#6 Articulating a Compelling Vision and Values

Building Corporate CultureBy Terry Thompson and Jason Kipps

In an earlier blog (#4 The One Absolute Truth), we mentioned that one of the initial priorities that we started with was to articulate a compelling corporate vision and the related values.  In our case, the founder of Terry’s company had done a good job on the high level vision and mission statements.  However, what was lacking (and is often missed by most corporations) were the reasons why the managers, followed by non-management personnel, should believe in the vision and why the chances for success were good.  We mention managers first because unless your managers eat, breathe, and believe in any initiative and can properly communicate the reasons why it is a priority and why it can succeed, the initiative will almost surely fail.    We will expand upon this key point in a subsequent blog entry. For now, let’s begin with a situation where both the vision and the supporting mission statements need to be developed.

The important points to consider in articulating a compelling vision and related values are:

  1. Create a simple and easy-to-understand vision with a clear mission statement.  One effective way to do this is to start by writing your vision for the company and why it is worthwhile in as many words as it takes to properly describe. Don’t worry about word count and don’t be afraid to use words that express your enthusiasm for your vision.  After completing this exercise, Google companies known for their great culture.  Study  the format and content of their statements in order to provide examples of how to condense your words into the most efficient and effective form.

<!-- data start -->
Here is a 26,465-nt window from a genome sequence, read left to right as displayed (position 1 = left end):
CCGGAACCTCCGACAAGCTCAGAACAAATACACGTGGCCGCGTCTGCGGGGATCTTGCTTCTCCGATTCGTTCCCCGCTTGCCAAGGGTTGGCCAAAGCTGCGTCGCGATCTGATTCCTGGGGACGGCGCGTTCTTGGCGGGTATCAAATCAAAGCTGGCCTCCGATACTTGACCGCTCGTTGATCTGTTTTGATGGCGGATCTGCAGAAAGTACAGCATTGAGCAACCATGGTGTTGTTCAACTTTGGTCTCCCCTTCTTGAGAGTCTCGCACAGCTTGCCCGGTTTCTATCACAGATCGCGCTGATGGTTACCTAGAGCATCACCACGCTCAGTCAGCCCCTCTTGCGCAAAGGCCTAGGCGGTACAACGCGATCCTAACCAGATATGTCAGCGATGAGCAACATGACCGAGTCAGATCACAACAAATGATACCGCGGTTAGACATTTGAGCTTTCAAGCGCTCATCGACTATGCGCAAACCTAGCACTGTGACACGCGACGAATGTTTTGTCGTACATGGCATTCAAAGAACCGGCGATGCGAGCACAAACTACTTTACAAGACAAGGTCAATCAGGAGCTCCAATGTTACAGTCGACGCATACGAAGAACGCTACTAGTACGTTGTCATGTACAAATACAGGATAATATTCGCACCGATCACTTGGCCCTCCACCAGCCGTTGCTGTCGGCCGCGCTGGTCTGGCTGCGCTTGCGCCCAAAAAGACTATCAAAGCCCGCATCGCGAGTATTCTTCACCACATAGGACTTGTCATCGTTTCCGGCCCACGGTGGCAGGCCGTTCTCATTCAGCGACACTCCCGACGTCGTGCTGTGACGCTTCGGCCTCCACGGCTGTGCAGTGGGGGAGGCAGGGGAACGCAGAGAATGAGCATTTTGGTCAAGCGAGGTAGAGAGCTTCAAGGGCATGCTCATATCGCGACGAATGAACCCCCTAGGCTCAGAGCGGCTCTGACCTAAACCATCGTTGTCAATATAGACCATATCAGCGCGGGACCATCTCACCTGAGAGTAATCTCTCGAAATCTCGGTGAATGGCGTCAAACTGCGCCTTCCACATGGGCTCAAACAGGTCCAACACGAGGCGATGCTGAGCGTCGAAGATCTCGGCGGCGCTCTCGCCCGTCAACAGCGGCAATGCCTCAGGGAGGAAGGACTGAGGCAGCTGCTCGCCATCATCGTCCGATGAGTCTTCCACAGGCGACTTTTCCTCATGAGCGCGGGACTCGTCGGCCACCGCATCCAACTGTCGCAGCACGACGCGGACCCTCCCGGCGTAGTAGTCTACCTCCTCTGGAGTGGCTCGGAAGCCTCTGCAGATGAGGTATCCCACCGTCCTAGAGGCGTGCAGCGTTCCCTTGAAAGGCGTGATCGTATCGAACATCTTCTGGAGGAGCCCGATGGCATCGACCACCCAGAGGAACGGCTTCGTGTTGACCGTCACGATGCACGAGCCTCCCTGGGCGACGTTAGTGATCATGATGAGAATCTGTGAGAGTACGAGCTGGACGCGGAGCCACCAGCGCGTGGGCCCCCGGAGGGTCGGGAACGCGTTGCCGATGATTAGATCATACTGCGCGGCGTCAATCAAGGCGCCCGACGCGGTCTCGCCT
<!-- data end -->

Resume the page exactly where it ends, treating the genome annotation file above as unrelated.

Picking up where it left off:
2. List the reasons why you passionately believe:
    1. The vision is a worthwhile one.
    2. It has a good chance for success. To do this describe:

i.     The market(s) that the company is targeting and why the services/products are needed (if possible it is good to provide information about total market size, its potential growth and the targeted share of the market for the company).

ii.     Who else (if anyone) services this market and how does your company [1]differentiate itself from these competitors in order to gain market share.

iii.     Any other key items that you feel are pertinent.

  1. List the values that you live by and ensure that they align with the vision.  Again it is sometimes useful to Google successful companies and look at how they have described their values in order to help you improve your communication.

Next you must effectively communicate the above information to the employees of your company.  How to do this (and implement an ongoing corporate communication program) will be the topic of the next article.

Should you have any questions or feedback regarding the content of this article please email us at Terry Thompson at tthompson15@verizon.net  or  Jason Kipps at Jasonkipps@gmail.com  ©